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Euripides

[yoo-rip-i-deez, yuh-] /yʊˈrɪp ɪˌdiz, yə-/
noun
1.
c480–406? b.c, Greek dramatist.
Related forms
Euripidean, adjective
Dictionary.com Unabridged
Based on the Random House Dictionary, © Random House, Inc. 2017.
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Examples from the Web for Euripides
Historical Examples
  • It is Euripides who betrays to us the real meaning of such revolt.

    The Truth About Woman C. Gasquoine Hartley
  • Verily, then, tragedy is a wise thing and Euripides a great tragedian.

    The Republic Plato
  • And if you reply 'Yes,' there will be a case for Euripides; for our tongue will be unconvinced, but not our mind.

    Theaetetus Plato
  • Lectures with reading and study of the plays of Æschylus, Sophocles, and Euripides.

    College Teaching Paul Klapper
  • He always makes the most of his Story too: Euripides not often.

  • Polyxena, in Euripides's Hekuba, 360, bewails her anticipated lot as a slave.

    Folkways

    William Graham Sumner
  • Euripides was wont to say, "Silence is an answer to a wise man."

    Familiar Quotations John Bartlett
  • Euripides used almost the same term in floater, for a seaman.

    The Sailor's Word-Book William Henry Smyth
  • Presently he read to them, Murray's "Hippolytus" of Euripides.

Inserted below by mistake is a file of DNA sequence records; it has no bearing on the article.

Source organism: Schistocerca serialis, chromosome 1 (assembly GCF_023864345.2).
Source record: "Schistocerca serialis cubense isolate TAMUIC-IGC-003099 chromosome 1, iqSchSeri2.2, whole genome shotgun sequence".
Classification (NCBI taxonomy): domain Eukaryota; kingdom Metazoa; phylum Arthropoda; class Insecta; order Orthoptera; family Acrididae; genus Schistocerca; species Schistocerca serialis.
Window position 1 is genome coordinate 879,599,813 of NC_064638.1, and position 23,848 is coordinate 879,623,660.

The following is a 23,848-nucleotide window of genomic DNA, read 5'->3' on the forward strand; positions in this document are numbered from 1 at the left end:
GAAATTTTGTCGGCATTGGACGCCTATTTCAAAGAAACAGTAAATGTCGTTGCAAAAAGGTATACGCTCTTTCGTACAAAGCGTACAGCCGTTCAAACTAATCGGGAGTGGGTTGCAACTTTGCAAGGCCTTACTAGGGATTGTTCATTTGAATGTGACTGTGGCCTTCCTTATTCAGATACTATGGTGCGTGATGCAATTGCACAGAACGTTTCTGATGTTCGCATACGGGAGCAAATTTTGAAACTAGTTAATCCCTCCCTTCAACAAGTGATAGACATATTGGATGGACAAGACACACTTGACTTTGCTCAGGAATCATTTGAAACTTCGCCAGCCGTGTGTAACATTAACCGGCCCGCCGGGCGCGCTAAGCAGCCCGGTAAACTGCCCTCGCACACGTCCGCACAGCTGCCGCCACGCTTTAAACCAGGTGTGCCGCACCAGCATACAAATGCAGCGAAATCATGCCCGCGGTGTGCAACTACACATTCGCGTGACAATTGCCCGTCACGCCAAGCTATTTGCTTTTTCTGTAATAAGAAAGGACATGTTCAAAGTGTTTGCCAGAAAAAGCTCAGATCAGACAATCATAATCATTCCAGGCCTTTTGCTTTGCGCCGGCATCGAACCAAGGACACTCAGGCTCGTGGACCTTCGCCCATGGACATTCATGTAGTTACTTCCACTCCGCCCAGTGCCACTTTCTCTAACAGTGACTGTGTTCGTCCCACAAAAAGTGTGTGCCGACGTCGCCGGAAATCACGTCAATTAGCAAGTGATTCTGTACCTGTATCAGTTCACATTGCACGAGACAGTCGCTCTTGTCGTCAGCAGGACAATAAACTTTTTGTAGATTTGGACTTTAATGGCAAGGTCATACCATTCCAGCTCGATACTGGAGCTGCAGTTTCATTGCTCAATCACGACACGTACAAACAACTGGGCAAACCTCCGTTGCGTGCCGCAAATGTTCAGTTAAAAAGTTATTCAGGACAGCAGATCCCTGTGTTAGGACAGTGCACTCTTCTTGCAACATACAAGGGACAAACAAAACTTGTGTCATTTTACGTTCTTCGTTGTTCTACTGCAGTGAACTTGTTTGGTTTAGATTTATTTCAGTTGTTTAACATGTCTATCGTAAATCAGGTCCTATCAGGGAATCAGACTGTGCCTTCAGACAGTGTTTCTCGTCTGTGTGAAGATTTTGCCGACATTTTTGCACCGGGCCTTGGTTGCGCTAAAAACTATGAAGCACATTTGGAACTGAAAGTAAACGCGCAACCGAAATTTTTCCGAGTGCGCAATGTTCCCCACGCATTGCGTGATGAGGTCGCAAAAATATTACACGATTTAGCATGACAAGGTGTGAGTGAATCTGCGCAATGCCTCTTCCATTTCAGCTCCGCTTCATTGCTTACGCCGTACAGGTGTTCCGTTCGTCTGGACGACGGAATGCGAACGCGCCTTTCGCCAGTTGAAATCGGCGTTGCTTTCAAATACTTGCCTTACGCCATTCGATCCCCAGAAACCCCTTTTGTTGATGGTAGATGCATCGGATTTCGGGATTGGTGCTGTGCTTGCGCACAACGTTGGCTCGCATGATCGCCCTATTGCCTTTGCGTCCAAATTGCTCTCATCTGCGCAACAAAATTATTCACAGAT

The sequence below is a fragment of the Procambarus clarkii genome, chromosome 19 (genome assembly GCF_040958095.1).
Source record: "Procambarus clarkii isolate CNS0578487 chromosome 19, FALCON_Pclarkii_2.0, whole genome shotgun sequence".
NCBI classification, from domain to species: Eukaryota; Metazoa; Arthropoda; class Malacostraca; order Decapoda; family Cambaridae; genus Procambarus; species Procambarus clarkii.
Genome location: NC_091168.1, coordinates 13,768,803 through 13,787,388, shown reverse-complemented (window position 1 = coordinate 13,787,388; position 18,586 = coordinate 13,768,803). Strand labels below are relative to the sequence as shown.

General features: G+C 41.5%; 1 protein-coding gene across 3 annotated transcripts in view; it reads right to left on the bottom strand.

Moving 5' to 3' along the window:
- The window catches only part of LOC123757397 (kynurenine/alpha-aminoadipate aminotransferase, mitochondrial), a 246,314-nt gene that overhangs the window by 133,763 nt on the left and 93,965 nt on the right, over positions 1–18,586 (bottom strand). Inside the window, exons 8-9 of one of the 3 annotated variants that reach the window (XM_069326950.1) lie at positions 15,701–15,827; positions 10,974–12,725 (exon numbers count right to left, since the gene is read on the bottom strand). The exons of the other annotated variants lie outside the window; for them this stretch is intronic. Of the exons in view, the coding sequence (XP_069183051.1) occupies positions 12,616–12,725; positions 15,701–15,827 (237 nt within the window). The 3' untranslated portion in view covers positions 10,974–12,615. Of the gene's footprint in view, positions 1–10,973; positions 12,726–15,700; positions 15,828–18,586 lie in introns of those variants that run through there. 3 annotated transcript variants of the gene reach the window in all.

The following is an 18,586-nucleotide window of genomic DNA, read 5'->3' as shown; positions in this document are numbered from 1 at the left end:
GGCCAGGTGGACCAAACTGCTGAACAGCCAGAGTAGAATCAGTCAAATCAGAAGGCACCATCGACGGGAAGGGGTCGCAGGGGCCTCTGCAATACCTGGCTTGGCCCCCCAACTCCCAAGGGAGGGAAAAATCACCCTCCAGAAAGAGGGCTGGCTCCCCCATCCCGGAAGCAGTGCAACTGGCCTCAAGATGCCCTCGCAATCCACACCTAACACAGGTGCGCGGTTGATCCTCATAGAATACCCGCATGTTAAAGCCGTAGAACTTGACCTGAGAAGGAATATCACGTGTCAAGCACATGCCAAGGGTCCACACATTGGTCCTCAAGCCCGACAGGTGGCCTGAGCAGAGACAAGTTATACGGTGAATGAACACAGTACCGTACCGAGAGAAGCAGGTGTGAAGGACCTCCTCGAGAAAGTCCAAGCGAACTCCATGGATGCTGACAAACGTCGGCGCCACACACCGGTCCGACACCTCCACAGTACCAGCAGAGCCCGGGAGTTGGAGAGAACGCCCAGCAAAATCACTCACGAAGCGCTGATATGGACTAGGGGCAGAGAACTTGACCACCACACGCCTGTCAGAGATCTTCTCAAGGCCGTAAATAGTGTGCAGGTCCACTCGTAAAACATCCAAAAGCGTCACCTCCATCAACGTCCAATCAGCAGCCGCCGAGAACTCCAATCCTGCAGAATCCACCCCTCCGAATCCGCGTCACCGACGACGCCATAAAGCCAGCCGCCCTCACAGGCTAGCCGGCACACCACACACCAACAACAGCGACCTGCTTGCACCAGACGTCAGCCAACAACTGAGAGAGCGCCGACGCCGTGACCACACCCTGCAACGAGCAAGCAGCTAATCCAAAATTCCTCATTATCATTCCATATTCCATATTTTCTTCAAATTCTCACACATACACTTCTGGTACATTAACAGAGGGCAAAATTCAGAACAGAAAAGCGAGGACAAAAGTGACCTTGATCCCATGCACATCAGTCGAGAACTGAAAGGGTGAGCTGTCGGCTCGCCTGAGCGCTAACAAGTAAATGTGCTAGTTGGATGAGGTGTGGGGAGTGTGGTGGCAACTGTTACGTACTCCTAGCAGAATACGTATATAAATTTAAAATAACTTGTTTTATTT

Saint's Progress John Galsworthy
  • The last two lines are from Euripides, "Hippolytus," 449, 450.

British Dictionary definitions for Euripides

Euripides

/jʊˈrɪpɪˌdiːz/
noun
1.
?480–406 bc, Greek tragic dramatist. His plays, 18 of which are extant, include Alcestis, Medea, Hippolytus, Hecuba, Trojan Women, Electra, Iphigeneia in Tauris, Iphigeneia in Aulis, and Bacchae
Collins English Dictionary - Complete & Unabridged 2012 Digital Edition
© William Collins Sons & Co. Ltd. 1979, 1986 © HarperCollins
Publishers 1998, 2000, 2003, 2005, 2006, 2007, 2009, 2012
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Euripides in Culture
Euripides [(yoo-rip-i-deez)]

An ancient Greek dramatist. He was the author of numerous tragedies, including the Bacchae, Medea, and The Trojan Women. He often used the device of deus ex machina (literally, “a god from the machine”) to resolve his plots.

Note: Today, a “deus ex machina” refers to any person or event that provides a sudden, unexpected solution to a problem or situation.
The New Dictionary of Cultural Literacy, Third Edition
Copyright © 2005 by Houghton Mifflin Company.
Published by Houghton Mifflin Company. All rights reserved.
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